The Mysterious Fleximatter Project

A life-size seating arrangement 3D printed by Fleximatter

A life-size seating arrangement 3D printed by Fleximatter

I’m looking at a secretive Israeli company called Fleximatter that seems to be developing an unusual 3D printing technology. 

The company has a website, but shows very little if any information on their technology. However, based on some brief research, it appears that: 

  • They are developing a new 3D printer suitable for industrial use
  • The 3D printer is of large size of 800 x 800 x 900mm
  • It’s using a plastic extrusion process
  • They seem to have a method of coloring layers, which isn’t unique but is interesting for large scale objects
Sample 3D printed color vases from Fleximatter

Sample 3D printed color vases from Fleximatter

  • The are attempting to (or perhaps have) patent an extruder design that enables high speed 3D printing “incredibly fast extrusion”
  • The extruder is apparently patented, but I could not find a reference
  • They can print in flexible materials, as well as strong, rigid materials suitable for functional use
  • The system includes some form of advanced software, perhaps cloud-based
  • They’ve successfully received some funding from the Israel government in September 2015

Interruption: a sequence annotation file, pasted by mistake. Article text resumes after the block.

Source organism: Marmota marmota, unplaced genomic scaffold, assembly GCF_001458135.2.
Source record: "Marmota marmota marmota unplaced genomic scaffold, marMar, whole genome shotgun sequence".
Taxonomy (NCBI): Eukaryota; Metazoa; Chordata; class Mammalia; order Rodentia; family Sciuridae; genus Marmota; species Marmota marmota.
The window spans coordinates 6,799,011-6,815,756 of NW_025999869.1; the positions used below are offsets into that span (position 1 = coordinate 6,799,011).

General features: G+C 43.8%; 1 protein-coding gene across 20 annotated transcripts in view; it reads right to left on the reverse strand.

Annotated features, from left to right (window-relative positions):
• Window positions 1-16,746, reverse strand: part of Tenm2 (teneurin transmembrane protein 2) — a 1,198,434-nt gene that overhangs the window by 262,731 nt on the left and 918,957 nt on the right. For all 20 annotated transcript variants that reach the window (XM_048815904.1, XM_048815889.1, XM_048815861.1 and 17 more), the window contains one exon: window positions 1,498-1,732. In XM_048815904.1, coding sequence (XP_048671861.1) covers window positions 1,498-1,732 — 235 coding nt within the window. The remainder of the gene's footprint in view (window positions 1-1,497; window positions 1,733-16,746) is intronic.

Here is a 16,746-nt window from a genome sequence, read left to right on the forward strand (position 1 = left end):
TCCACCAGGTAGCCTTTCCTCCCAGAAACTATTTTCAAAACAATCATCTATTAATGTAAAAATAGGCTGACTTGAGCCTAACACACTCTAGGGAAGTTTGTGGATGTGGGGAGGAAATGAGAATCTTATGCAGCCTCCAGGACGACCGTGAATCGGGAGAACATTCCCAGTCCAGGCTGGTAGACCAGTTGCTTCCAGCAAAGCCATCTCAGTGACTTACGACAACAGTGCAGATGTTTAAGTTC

• They operate an online shop (in Hebrew) selling colorful household objects most likely produced on their equipment
  • They are hiring, specifically a senior backend software 
  • developer
A brief glimpse at Fleximatter's large-scale 3D printer

A brief glimpse at Fleximatter's large-scale 3D printer

As you can see, this sounds quite interesting. They’re attempting to develop a machine targeted at product prototypers, specifically for large sized objects. 

A strong 3D print from Fleximatter

A strong 3D print from Fleximatter

It is unclear whether their system is for sale or whether it is to be used as a service. I’d certainly like to know more about this project. 

But again, this also demonstrates that the world of 3D printing is certainly not stationary; there are people across the world developing new technologies and variants of older technologies, all trying to achieve progress in the space. 

Via Fleximatter

General Fabb

Kerry Stevenson, aka "General Fabb" has been writing Fabbaloo posts since he launched the venture in 2007, with an intention to promote and grow the incredible technology of 3D printing across the world. So far, it seems to be working!

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